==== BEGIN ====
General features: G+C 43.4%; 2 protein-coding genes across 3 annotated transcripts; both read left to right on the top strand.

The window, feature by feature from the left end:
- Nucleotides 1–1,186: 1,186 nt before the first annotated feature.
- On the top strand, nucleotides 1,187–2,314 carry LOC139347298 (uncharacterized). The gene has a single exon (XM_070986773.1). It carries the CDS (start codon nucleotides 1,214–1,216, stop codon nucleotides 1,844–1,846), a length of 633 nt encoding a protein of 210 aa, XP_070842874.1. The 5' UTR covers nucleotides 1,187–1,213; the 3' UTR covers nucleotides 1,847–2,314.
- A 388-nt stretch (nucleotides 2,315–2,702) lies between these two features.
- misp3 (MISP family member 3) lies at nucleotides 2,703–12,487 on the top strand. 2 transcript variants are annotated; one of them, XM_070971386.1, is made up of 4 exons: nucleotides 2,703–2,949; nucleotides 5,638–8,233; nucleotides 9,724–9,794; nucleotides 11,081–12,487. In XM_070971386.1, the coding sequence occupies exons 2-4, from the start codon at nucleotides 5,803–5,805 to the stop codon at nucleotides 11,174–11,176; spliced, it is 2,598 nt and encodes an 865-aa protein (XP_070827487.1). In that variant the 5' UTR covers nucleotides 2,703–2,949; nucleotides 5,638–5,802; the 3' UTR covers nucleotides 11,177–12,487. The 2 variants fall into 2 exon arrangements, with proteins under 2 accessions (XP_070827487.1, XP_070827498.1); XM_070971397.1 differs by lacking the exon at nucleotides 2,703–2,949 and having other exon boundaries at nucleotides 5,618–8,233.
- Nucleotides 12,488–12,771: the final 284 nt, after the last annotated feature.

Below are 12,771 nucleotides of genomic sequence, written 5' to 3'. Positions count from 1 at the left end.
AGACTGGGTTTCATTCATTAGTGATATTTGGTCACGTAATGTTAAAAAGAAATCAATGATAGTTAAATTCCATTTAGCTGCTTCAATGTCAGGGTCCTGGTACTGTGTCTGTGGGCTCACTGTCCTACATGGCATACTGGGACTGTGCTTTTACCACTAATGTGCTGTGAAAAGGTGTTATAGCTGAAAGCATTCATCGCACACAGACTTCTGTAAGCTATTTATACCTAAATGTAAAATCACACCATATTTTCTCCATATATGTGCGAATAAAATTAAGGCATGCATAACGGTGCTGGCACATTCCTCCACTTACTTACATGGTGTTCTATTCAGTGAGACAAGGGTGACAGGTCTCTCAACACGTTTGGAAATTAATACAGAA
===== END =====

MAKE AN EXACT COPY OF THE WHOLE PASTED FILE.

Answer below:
General features: G+C 43.4%; 2 protein-coding genes across 3 annotated transcripts; both read left to right on the top strand.

The window, feature by feature from the left end:
- Nucleotides 1–1,186: 1,186 nt before the first annotated feature.
- On the top strand, nucleotides 1,187–2,314 carry LOC139347298 (uncharacterized). The gene has a single exon (XM_070986773.1). It carries the CDS (start codon nucleotides 1,214–1,216, stop codon nucleotides 1,844–1,846), a length of 633 nt encoding a protein of 210 aa, XP_070842874.1. The 5' UTR covers nucleotides 1,187–1,213; the 3' UTR covers nucleotides 1,847–2,314.
- A 388-nt stretch (nucleotides 2,315–2,702) lies between these two features.
- misp3 (MISP family member 3) lies at nucleotides 2,703–12,487 on the top strand. 2 transcript variants are annotated; one of them, XM_070971386.1, is made up of 4 exons: nucleotides 2,703–2,949; nucleotides 5,638–8,233; nucleotides 9,724–9,794; nucleotides 11,081–12,487. In XM_070971386.1, the coding sequence occupies exons 2-4, from the start codon at nucleotides 5,803–5,805 to the stop codon at nucleotides 11,174–11,176; spliced, it is 2,598 nt and encodes an 865-aa protein (XP_070827487.1). In that variant the 5' UTR covers nucleotides 2,703–2,949; nucleotides 5,638–5,802; the 3' UTR covers nucleotides 11,177–12,487. The 2 variants fall into 2 exon arrangements, with proteins under 2 accessions (XP_070827487.1, XP_070827498.1); XM_070971397.1 differs by lacking the exon at nucleotides 2,703–2,949 and having other exon boundaries at nucleotides 5,618–8,233.
- Nucleotides 12,488–12,771: the final 284 nt, after the last annotated feature.

Below are 12,771 nucleotides of genomic sequence, written 5' to 3'. Positions count from 1 at the left end.
AGACTGGGTTTCATTCATTAGTGATATTTGGTCACGTAATGTTAAAAAGAAATCAATGATAGTTAAATTCCATTTAGCTGCTTCAATGTCAGGGTCCTGGTACTGTGTCTGTGGGCTCACTGTCCTACATGGCATACTGGGACTGTGCTTTTACCACTAATGTGCTGTGAAAAGGTGTTATAGCTGAAAGCATTCATCGCACACAGACTTCTGTAAGCTATTTATACCTAAATGTAAAATCACACCATATTTTCTCCATATATGTGCGAATAAAATTAAGGCATGCATAACGGTGCTGGCACATTCCTCCACTTACTTACATGGTGTTCTATTCAGTGAGACAAGGGTGACAGGTCTCTCAACACGTTTGGAAATTAATACAGAA